The Own Voices Chapbook Prize from Radix Media is an annual contest dedicated to the discovery of two timely English-language, chapbook-length poetry collections from poets of color who are yet to publish a full-length book. The winning collections will be published in a print run of 250 copies, and the poets will receive $500 and 25 author copies. Poet Aria Aber, author of Hard Damage and winner of the 2018 Prairie Schooner Book Prize, will guest judge. The winners will also get to work closely with our in-house designers to conceptualize their book covers which will be letterpress printed. Manuscripts should be 20–40 pages. The entry fee is $10, and submissions close May 31 at 11:59 p.m. EDT. Submit your work via Submittable.

Oyster River Pages is a literary and artistic collective seeking submissions of fiction, creative nonfiction, poetry, and visual arts that stretch creative and social boundaries. It believes in the power of art to connect people to their own and others’ humanity. Because of this, the publication seeks to feature artists whose voices have been historically de-centered and marginalized. Additionally, its Emerging Voices section seeks new voices in fiction from those who have published fewer than two publications and who meet its submission criteria. Check out the website for full submission guidelines, and submit your work via Submittable through May 31.

Palaver seeks creative and research-based writing that defies the confines of a single discipline. It accepts art submissions in any medium, including video, still image, and multimedia. Prose submissions are 30 pages and one story or essay max. Poetry submissions are up to five poems. For multimedia, send up to ten file uploads of visual art/multimedia. Submissions are free. Submit your work via Submittable through Sept. 14.

Pigeon Pages is seeking submissions for its spring fiction contest, judged by Julia Phillips, author of Disappearing Earth. The winner receives $250 and publication, and honorable mentions win $50 and publication. Send previously unpublished fiction of up to 3,000 words. The submission fee is $10, and you can enter through April 15. Submit your work via Submittable.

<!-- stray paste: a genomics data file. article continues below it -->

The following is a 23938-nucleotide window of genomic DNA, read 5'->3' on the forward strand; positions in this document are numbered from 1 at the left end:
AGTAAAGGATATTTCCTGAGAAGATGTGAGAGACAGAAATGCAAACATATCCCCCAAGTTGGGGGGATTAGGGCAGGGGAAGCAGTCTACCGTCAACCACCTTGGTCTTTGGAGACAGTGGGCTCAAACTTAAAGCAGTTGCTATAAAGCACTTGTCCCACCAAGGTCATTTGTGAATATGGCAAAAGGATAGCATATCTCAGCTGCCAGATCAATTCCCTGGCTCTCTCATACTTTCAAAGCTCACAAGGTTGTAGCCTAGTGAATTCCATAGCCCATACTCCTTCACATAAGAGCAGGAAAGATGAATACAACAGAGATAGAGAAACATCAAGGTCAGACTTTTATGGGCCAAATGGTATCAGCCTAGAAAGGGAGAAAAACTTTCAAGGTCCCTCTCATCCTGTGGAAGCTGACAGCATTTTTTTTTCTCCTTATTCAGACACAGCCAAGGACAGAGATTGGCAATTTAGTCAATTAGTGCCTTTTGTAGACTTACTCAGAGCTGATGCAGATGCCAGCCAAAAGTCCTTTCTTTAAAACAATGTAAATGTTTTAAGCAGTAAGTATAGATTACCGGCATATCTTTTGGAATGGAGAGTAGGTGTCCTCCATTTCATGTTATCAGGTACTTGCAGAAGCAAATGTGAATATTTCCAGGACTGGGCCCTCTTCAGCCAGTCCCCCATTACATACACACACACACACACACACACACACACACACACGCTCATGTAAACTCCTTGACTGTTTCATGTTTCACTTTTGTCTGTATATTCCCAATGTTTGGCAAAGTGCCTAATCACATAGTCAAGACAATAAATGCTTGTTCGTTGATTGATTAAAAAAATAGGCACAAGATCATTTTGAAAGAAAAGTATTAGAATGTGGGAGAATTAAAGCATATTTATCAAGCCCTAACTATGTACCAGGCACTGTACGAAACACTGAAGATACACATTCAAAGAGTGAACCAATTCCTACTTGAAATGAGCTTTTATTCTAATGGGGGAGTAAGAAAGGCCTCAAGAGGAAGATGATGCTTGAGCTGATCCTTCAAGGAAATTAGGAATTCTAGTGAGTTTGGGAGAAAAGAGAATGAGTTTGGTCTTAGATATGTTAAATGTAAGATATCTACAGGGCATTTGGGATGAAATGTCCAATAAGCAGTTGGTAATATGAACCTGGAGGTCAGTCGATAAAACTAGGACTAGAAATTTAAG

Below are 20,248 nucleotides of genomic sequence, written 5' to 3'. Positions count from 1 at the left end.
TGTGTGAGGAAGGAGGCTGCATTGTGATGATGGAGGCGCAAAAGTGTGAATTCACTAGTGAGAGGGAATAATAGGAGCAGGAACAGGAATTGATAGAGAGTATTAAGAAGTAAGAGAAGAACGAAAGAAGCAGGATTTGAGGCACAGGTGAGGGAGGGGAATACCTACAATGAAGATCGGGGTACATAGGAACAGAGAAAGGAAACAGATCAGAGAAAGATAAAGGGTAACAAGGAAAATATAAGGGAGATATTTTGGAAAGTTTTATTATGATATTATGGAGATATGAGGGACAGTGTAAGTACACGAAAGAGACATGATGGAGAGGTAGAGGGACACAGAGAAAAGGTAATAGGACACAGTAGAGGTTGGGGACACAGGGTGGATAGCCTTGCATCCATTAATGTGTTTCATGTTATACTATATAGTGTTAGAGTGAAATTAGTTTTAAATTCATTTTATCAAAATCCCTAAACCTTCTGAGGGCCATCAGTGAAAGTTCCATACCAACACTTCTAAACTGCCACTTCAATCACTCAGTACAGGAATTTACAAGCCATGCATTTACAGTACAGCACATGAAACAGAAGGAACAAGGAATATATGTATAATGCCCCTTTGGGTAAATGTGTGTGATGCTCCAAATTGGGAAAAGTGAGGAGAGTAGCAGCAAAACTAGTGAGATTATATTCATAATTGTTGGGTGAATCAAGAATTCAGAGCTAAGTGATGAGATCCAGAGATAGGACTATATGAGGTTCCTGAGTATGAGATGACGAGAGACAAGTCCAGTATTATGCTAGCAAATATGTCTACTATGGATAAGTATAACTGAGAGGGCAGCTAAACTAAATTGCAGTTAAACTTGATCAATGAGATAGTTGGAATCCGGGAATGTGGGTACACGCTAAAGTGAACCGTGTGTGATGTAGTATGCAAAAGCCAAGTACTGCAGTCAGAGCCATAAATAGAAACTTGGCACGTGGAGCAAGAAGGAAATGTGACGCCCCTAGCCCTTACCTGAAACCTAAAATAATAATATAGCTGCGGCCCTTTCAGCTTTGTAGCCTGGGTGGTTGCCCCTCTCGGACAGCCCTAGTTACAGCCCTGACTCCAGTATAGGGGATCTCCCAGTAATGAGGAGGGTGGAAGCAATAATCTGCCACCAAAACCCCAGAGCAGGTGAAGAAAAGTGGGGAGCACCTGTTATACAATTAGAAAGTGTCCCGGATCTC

Solstice Literary Magazine, a magazine of diverse voices, relaunched its blog, which is now called Solstice Features. If you'd like to submit writing for the blog, contributor submissions can be up to five pages long. Solstice requests that blog submissions be accompanied by a brief bio, an author headshot if you want one included, and any images you would like to include in your blog. Images should belong to you; however, if you send an image from another website or from a Google images search, please include a link back to the page from which the image appeared so the blog can give credit. Send Jpeg images that are no larger than 2MB. Submit your work via Submittable.

The Under Review seeks literary fiction, poetry, and creative nonfiction with a sports slant, nod, backdrop, or undercurrent. The publication welcomes all interpretations of what qualifies as "sports" writing and is very interested in non-traditional approaches. Prose submissions are capped at 5,000 words, and poetry submissions are limited to five poems. For short and flash creative nonfiction, submit up to three works with a maximum total word count of 8,000. Submissions are free. Submit your work via Submittable through May 1 for the summer issue.


As an undergraduate institution consistently ranked among the most diverse in the country, Pine Manor College emphasizes an inclusive, community-building approach to liberal arts education. The Solstice MFA in Creative Writing Program reflects the College’s overall mission by creating a supportive, welcoming environment in which writers of all backgrounds are encouraged to take creative risks. We strive to instill in our students an appreciation for the value of community-building and community service, and see engagement with the literary arts not only as a means to personal fulfillment but also as an instrument for real cultural change.


Quintin Collins
Solstice MFA Assistant Director